As we re-launch, I would like to reiterate that the reason consumers choose Nestle is quality.
MD, Nestle India
To keep a tighter check on quality in future, Nestle also seems to have decided to manufacture all its Maggi noodles in house. In end-September, it terminated a 12-year-old contract with its sole third party producer, Kolkata-based SAJ Food Products. Production of Maggi noodles has begun at three of its five facilities - Nanjangud (Karnataka), Moga (Punjab) and Bicholim (Goa). Simultaneously, a high-powered advertising campaign to announce the return of Maggi noodles is being turned on. Even while the product was off the shelves, Nestle kept Maggi alive in customers' memories with a number of ads bearing twee taglines: 'We miss you too' and 'Kab wapas aaogey' (When will you return). The thrust in the new ads will be: "Your Maggi is safe, has always been". While Publicis India, which handled the Maggi account for Nestle, will continue to do so, McCann Erickson India, headed by the high profile Prasoon Joshi, has also been roped in.
Apart from the Supreme Court worry, Nestle has also to deal with the fact that, apart from the FSSAI, seven state governments - Uttarakhand, Himachal Pradesh, Bihar, Orissa, Manipur, Nagaland and Tripura - had separately banned Maggi noodles, and these bans are still in force. It is due to this that two Maggi production units, at Pantnagar in Uttarakhand and Tahliwal in Himachal Pradesh, have yet to restart functioning. The company also faces a class action suit for Rs 640 crore filed against it by the Ministry for Consumer Affairs in the National Consumer Disputes Redressal Commission, charging it with unfair trade practices, false labelling and putting out misleading ads.
The response to Maggi noodles' return is no doubt heartening for Nestle. Yet, the TRA's 2015 report on India's Most Attractive Brands, based on research across 16 cities between June and August - when Maggi noodles had disappeared from shop shelves - shows Maggi's overall attractiveness ranking having fallen from 44th in 2013 to100th in 2015, a 56-rank drop. In the fast moving foods category, Maggi was in first place in 2013, but is now second, yielding to MTR Foods. "My feeling is that Maggi may not be able to stem this fall simply with some clever advertising," says Chandramouli.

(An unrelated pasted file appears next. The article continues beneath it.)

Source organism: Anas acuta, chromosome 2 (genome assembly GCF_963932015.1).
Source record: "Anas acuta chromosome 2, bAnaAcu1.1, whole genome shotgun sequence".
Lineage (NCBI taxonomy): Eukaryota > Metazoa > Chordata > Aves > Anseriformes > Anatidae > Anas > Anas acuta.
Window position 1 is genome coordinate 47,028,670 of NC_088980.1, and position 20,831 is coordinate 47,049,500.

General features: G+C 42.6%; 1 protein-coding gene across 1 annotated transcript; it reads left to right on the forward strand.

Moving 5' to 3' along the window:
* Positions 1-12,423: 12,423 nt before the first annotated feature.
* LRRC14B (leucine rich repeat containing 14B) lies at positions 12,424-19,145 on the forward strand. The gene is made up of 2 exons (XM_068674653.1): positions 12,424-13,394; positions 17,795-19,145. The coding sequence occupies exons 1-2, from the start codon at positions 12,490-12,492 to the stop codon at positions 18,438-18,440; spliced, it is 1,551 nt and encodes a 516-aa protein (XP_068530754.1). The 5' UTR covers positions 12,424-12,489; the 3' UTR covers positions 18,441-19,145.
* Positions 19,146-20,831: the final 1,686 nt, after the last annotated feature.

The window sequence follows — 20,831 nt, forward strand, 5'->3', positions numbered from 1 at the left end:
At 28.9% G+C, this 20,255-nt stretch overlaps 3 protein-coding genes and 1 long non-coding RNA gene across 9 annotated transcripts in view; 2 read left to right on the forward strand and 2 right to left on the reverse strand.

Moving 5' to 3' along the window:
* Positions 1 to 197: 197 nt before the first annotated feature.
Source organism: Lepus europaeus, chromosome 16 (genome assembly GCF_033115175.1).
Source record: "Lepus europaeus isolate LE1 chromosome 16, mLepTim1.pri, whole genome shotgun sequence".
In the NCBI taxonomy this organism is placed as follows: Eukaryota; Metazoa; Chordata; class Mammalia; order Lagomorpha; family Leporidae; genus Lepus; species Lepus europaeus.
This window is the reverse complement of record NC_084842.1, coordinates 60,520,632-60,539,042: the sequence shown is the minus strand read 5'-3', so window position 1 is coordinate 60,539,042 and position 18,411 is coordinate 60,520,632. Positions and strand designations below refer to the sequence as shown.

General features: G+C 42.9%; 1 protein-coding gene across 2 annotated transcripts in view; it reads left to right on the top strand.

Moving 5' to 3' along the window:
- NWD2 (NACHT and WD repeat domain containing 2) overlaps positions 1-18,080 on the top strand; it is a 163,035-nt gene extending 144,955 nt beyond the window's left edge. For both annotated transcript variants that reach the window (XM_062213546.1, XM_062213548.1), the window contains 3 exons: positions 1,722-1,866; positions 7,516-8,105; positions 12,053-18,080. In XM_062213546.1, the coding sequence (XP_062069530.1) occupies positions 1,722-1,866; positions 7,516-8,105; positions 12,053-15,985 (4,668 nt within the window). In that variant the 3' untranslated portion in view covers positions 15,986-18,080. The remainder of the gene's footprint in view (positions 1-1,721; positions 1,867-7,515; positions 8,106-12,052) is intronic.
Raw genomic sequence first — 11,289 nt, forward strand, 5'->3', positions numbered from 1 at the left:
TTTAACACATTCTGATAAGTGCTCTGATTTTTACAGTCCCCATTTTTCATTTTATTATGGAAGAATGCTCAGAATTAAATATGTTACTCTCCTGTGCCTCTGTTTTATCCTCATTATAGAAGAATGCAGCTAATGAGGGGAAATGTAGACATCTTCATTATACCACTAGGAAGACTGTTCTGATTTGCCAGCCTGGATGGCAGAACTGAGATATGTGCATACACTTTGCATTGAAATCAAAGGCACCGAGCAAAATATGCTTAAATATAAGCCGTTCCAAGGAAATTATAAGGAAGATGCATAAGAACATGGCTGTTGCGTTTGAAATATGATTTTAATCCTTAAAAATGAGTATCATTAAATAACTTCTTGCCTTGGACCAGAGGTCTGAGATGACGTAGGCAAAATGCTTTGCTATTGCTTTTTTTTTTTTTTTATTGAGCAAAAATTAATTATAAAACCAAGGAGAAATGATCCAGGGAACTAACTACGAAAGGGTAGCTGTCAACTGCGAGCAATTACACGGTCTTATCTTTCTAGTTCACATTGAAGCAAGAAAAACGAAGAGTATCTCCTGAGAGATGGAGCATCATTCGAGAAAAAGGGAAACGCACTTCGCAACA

Abheek Singhi, Partner at Boston Consulting Group, feels the packaged fast foods industry was in any case slowing down in keeping with falling consumer demand all over. "Players are trying to create excitement through innovations and usage occasions, and specifically in the food category, trying to provide reassurance about safety - not only functionally, but also at an emotional level," he says. But will it work? "Anyone who thinks Maggi will emerge without much damage is living in a fool's paradise," says Chandramouli.
"OUR PRODUCTS HAVE BEEN, AND WILL ALWAYS BE, SAFE FOR CONSUMERS"
On August 1, at the height of the Maggi crisis, Suresh Narayanan, head of Nestle's Philippines operations, was shifted to India to take charge. Edited excerpts from an interview:
Q. What are your re-launch plans for Maggi noodles?
A. Rebuilding consumer trust and reassuring them of the quality and safety of our products will be the focus. The impact of the Maggi noodles issue is not restricted to Nestle only. It has had a much larger impact bringing the entire supply-chain mechanism to a standstill. I need to look at that.
For Nestle, quality is trust. Our products have been and will always be safe for consumers. As we re-launch, I would like to reiterate that the reason consumers choose Nestle is quality. I would also like to emphasise Nestle's bonds of consumer relationship and friendship extending to millions of Indian consumers over 100 years. I am completely committed to the idea and the dream of 'Make in India'.
Q. What are your marketing and advertising plans to revive the sale of Maggi?
A. Nurturing a relationship over long years requires you to stay true to values through thick and thin, and never take things for granted. I am proud that Nestle has lived up to the world's best quality standards and will continue to make sure that only the best of our products reach our consumers every day. This is the message that I wish to drive through our marketing and advertising campaigns.
Q. Are you looking at innovative options for Maggi and your other brands?
A. The mandate currently is to bring back Maggi noodles to all our consumers. While I will be looking into innovative options, it is a fact that the love for our traditional Maggi Masala Noodles has been immense, and I respect that affinity which our consumers have. I am determined to deliver on that.
(The author is a freelance journalist based in Mumbai)